The Catholic Church in Pakistan is important for the country, says Reinhard Backes. He recently visited Pakistan for the fourth time as permanent section leader of the Pontifical Foundation Aid to the Church in Need (ACN), in order to inform himself about the situation of the Christians and the projects that ACN supports. “With more than 200 million inhabitants, Pakistan is in sixth place on the list of the most populous countries,” he explained on his return.
“Although the overwhelming majority of the population are Muslims and only some two per cent are Christians, they still amount to at least three million people in the country.”
According to Reinhard Backes’ account, the Church in Pakistan is a young church. “The majority of all worshippers at divine services in Pakistan are children, youths and young adults. But the Catholic Church in the country is a young church, not only in terms of its members, but also when viewed historically.” Unfortunately, due to the difficult social and economic situation, young people in the country hardly have any perspective, he says.
Further, not only for Christians and other religious minorities, but also for Muslims, the controversial blasphemy law represents a major problem because it is sometimes misused in order to pursue and oppress dissenters, says Backes. Although, some weeks ago, Asia Bibi – one of the best-known victims of the blasphemy law – was able to escape the death penalty and depart for Canada after nearly nine years of uncertainty, Christians are still in prison on account of this law.
More than 224 Christians have suffered from the arbitrariness of this law since its introduction in 1986, he confirms. “Even though there are signs of hope, the Christians in the country are constantly living with a degree of insecurity.”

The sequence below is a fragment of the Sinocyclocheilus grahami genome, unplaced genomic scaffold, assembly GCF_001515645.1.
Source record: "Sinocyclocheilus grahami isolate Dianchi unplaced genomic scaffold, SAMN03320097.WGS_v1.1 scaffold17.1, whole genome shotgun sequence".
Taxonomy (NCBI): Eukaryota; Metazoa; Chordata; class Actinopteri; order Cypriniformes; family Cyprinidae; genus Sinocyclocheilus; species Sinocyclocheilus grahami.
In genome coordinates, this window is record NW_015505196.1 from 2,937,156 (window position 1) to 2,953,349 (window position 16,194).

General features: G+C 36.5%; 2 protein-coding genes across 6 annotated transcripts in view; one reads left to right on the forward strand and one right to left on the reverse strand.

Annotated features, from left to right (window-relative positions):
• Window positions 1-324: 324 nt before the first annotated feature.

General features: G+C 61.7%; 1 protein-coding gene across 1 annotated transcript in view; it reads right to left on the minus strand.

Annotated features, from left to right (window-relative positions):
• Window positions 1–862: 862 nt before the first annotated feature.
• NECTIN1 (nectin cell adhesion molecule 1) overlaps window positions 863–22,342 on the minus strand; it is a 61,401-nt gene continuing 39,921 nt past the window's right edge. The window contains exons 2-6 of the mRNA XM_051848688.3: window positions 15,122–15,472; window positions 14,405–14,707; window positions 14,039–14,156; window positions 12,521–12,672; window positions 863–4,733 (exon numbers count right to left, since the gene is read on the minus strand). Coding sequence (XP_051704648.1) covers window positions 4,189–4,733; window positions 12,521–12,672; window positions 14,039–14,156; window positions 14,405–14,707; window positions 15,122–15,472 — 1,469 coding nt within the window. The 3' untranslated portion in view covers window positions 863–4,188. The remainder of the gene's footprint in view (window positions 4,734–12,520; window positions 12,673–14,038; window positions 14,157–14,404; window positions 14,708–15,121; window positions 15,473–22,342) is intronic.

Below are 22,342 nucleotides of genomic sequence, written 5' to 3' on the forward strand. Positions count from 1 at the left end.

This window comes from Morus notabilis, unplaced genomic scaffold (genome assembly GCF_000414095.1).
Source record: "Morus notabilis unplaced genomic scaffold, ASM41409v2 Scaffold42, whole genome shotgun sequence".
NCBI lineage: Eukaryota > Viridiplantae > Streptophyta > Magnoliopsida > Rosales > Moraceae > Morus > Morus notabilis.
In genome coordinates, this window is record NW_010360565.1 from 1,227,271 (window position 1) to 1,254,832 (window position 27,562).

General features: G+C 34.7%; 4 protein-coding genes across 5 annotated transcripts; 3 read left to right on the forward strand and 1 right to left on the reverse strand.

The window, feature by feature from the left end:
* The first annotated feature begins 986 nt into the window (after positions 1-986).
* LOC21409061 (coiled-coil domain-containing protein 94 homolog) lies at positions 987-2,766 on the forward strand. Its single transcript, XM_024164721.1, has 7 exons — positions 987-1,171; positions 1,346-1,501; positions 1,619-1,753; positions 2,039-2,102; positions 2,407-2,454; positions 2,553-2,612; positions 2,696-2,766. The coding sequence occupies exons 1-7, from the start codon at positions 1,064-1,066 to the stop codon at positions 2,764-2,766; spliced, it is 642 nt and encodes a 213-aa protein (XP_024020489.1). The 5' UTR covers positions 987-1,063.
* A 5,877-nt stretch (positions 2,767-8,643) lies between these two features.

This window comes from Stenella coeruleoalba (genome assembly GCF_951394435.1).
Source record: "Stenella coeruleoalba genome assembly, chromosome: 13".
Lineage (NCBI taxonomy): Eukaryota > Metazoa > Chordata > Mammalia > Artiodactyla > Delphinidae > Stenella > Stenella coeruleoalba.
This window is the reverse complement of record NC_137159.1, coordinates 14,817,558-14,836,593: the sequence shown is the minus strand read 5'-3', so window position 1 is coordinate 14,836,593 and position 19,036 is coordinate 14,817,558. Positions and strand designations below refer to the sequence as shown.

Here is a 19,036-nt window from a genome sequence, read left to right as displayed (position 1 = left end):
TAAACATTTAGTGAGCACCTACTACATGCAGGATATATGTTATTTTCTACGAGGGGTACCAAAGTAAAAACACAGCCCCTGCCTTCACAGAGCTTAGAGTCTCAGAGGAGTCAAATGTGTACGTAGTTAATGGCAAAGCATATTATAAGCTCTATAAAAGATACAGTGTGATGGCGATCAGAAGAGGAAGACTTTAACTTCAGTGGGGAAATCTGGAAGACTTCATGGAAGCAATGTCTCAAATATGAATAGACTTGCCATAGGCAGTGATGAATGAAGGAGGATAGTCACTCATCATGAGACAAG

The mood in the country, where Islam is the state religion, is marked by religious intolerance. Over again, there are dead and injured in attacks and assaults, says Backes. He was particularly impressed by his meeting with young people who had experienced a serious attack on two Christian churches in Lahore four years ago. “Sakinder was at prayer in one of the churches and lost an eye in the explosions. Antashia had been singing in the choir at the service.
When she went outside, body parts were scattered in the street. Qandeel told me that, despite the severe attacks, the congregation has grown closer together and that many subsequently joined the security service. They all do it on a voluntary basis and are proud to be able to serve the Church.”
During his journeys through the country, Reinhard Backes visited numerous projects that ACN has funded in recent years. These include the Joti Pastoral Centre in Mirpur Khas in Hyderabad Diocese, as well as the parish of St. Peter in Jhugian Jhuhid (Lahore Archdiocese) where Catholics live today who were violently driven out of the so-called Joseph Colony in 2013. ACN is helping them to develop the new parish there.
In the words of Reinhard Backes, an indispensable source of hope and confidence in Pakistan’s patriarchal society is the involvement of Christian women. “In many places, nuns perform enormously important pastoral and social work.” He mentions as examples the Mother Teresa Sisters in Faisalabad, or the Franciscan nuns in Dar-ul-Sukun, a social facility whose name means “House of Peace and Love”.
There, with great devotion, a nun from Karachi has been caring for neglected children for the last 50 years. “They care for the weakest in society, orphans and persons with physical or mental disabilities. These initiatives, which are being driven forward by Christians in all dioceses, are mainly carried out by women,” reports Reinhard Backes, for whom Pakistan is not only a country of fear and violence, but also of hope and charity.
In the last two years alone, the Pontifical Foundation Aid to the Church in Need has funded nearly 100 projects in Pakistan to the tune of more than 1.5 million euros, in particular giving aid for the construction of churches and other ecclesiastical facilities, support for priests, seminarians and nuns, as well as the acquisition of Christian literature.
/ Matthias Böhnke (ACN International)